During this time we organized ourselves in tents according to comfort. I was most comfortable with soldiers who came from the Airbase. In my tent was a medic from Oklahoma whom I had gone to Medic School with in San Antonio. Bob, my buddy, was in the tent next to me. The tents that housed my friends and co workers were affectionately referred to as “the ghetto”. We were the workers of the hospital. We rotated through hospital shifts in different areas of 12th Evac., pulled guard duty and burned the digestive waste of all human residents, patients and otherwise, living inside our perimeter. During this time, to preoccupy our racing minds, we gambled. Gambling was an organized event. The subjects of which we gambled was wide and all encompassing.

We gambled on what we were going to eat, who could do more pushups, who had a bigger penis, who would pull duty and where, insect fights and ultimately who was having sex with whom. Men and women were in separate tents yet that didn’t stop hormones and emotions from becoming affected. Nurses liked doctors or vice versa, medics stuck with medics and married soldiers seemed to stick with other married soldiers. We were naming the gambling event “Super Sexy Drop your Panties” and everyone in the ghetto gambled on it. Getting proof, however, took skill, determination and ultimately Night Observation Devices. It was quite an event to behold. Not everyone was participating in Super Sexy. Some soldiers remained faithful and others, such as myself, were just not having sex.

Mama sent a care package to me somewhere during this time. Cheese, crackers, sausages and a book. The book was Steven Kings “It”. My little sister was an enthusiastic Steven King fan and persuaded my mama to send me something to read. In all my life, the only certainty I rely on to this day is NOONE should read Steven King’s “It” in the desert, at night, while preparing for war. I never, even to this day, finished that damn book.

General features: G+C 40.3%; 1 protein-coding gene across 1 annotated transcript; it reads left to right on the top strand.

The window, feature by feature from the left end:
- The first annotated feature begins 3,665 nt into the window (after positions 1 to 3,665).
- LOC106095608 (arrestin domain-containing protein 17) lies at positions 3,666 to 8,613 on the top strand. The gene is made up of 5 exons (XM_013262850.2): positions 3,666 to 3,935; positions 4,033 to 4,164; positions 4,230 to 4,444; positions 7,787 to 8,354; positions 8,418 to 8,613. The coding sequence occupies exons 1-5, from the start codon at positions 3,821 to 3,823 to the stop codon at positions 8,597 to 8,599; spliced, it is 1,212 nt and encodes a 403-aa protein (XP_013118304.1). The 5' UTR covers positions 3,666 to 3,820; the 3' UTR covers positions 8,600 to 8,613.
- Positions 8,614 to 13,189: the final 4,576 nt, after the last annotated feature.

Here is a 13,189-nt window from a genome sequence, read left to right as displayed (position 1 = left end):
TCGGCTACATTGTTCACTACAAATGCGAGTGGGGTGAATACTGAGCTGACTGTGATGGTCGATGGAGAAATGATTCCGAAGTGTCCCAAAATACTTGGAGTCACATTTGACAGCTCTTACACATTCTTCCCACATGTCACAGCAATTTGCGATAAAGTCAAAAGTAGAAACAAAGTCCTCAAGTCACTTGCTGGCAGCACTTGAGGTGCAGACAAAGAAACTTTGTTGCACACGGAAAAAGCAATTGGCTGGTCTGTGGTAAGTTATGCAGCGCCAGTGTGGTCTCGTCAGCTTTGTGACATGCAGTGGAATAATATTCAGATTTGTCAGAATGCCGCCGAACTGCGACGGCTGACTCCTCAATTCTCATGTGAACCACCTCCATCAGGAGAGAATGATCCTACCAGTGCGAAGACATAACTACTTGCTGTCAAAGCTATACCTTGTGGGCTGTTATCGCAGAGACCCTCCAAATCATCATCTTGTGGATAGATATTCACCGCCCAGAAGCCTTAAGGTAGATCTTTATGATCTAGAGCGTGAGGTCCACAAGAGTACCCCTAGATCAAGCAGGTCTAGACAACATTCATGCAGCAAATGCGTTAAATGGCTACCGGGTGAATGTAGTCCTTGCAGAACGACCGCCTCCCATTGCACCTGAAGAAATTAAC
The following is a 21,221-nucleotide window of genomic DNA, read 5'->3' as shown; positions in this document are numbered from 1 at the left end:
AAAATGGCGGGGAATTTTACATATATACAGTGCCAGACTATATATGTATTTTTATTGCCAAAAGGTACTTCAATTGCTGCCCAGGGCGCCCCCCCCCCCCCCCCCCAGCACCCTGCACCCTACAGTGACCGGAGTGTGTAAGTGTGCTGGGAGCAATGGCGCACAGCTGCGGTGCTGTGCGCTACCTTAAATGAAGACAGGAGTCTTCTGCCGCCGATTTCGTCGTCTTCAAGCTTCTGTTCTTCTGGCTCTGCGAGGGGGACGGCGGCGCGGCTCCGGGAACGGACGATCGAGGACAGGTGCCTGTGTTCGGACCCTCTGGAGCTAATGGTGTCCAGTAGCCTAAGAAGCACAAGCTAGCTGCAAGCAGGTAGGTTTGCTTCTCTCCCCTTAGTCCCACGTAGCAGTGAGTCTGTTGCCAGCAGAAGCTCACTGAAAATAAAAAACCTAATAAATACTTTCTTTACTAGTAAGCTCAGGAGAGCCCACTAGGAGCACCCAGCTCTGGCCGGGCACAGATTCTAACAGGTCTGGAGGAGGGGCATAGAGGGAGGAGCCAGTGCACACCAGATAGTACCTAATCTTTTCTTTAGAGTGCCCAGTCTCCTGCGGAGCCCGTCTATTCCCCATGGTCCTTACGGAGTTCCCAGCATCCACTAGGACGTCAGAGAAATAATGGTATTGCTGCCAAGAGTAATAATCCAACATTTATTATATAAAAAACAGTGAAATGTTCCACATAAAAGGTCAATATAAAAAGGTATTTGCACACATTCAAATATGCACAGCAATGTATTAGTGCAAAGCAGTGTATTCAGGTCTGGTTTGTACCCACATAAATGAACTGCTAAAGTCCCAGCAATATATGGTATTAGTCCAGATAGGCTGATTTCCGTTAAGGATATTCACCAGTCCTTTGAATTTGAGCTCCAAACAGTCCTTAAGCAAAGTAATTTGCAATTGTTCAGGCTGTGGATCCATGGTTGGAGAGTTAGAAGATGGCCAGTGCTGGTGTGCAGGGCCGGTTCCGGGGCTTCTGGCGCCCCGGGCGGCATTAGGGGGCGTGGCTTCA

My letters from home were mostly from my father. His letters were in depth details of the Chicago Bears football games. His written analysis of early 1990’s Bears football was entertaining and took my mind off of my surroundings. I imagined the Bears playing and him screaming at the television set when I closed my eyes.

In the beginning of January, 1991, our company First Sergeant “strongly advised” us to write letters to loved ones in case we were killed in the line of duty. The projections of casualties during this time were exceeding 2000 American wounded/fatalities per day for the first week alone. The information was sobering and caused some soldiers to loose their bearings. It was the first real information we had received in quite some time leaving some folks unprepared.

That night was the first time I ever attended church of my own free will. Church was held in a small General Purpose tent within our perimeter. It didn’t seem to matter to me that they were going to be talking about God there. I didn’t know who I was going to write a letter to and I had no one else to ask for guidance. God seemed like the last house on the block so I figured I would ask Him.

There are no words in the English language that describe the feelings involved with writing a “death letter” when you are 20 years old.

After church I sat down and wrote my father a letter telling him I forgave him and that I wished I had done better as a son.